Such trumping of the "rule of law" through extrajudicial killings of the sort being increasingly practiced by the United States of America is unworthy of any country which purports to be a democracy. It makes it difficult for me to recognize, let alone identify with, the country of my birth. The banalisation of governmental assassinations deserves to be vigorously resisted by decent people everywhere.

That is what I had in mind in circulating the commentary below. I now recognize that I should have taken the time to make it clear when I did.

TO: Distinguished Recipients
FM: John Whitbeck

Truth through irony...

EXCLUSIVE: Obama Orders Air Strikes on Guantanamo Bay

by Charles Davis / January 6th, 2010

WASHINGTON — A series of U.S. predator drone strikes just after dawn this
morning killed at least 220 suspected terrorists, many presumed to have
ties with al-Qaeda, at the naval detention facility in Guantanamo Bay,
Cuba, according to two senior White House officials.

“We hit the jackpot,” said one official who requested anonymity because of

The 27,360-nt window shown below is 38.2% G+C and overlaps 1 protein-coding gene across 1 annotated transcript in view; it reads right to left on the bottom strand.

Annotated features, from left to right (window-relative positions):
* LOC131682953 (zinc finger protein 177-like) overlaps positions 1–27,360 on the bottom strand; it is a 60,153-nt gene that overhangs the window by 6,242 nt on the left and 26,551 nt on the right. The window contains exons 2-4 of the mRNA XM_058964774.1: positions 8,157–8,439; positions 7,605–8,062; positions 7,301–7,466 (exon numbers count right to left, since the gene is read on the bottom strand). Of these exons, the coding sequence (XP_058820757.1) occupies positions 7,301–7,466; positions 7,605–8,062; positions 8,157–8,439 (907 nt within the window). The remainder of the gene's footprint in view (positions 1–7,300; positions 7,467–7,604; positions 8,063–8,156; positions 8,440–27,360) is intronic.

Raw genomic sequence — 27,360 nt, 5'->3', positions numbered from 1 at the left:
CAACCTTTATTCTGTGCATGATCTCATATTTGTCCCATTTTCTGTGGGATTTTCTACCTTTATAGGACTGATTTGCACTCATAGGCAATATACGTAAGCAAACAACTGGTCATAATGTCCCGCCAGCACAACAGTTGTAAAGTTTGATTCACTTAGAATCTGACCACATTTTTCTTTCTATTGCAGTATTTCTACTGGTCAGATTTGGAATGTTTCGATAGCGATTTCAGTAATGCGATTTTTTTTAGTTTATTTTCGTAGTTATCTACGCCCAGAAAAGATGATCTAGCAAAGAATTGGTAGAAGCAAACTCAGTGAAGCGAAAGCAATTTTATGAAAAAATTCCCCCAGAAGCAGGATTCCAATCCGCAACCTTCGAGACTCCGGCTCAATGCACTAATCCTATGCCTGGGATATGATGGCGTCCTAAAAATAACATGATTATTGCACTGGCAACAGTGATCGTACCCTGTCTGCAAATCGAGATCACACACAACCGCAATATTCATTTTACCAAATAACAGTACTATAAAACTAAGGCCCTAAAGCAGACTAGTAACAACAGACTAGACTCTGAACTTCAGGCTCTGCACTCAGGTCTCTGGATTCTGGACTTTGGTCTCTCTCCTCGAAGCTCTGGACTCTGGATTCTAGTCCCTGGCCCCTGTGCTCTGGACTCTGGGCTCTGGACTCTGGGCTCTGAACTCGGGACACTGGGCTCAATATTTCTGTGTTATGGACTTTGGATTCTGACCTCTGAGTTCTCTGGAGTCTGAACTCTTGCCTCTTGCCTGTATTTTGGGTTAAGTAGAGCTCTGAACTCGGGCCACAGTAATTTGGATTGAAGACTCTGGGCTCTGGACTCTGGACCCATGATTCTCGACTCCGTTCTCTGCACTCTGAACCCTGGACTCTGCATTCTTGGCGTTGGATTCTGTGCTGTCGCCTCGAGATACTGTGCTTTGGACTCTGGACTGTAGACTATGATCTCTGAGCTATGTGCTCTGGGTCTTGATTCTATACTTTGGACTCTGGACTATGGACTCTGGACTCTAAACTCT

the sensitivity of the matter. “We killed a whole damn bunch of them there
terrorist sons of bitches,” the source said, the sound of clinking glasses
and celebratory gunfire audible in the background.

The strikes come just days after the attempted Christmas Day attack on a
Northwest Airlines flight by a 23 year old Nigerian man alleged to have
received ineffective crotch bomb training in Yemen. President Barack Obama
himself authorized the mission, according to the officials, upon receiving
word that nearly half of the men based at the Guantanamo Bay facility were
Yemeni nationals, some of whom were suspected of being Muslim and having
maintained an interest in herding sheep, possibly in order to recruit them
as suicide bombers.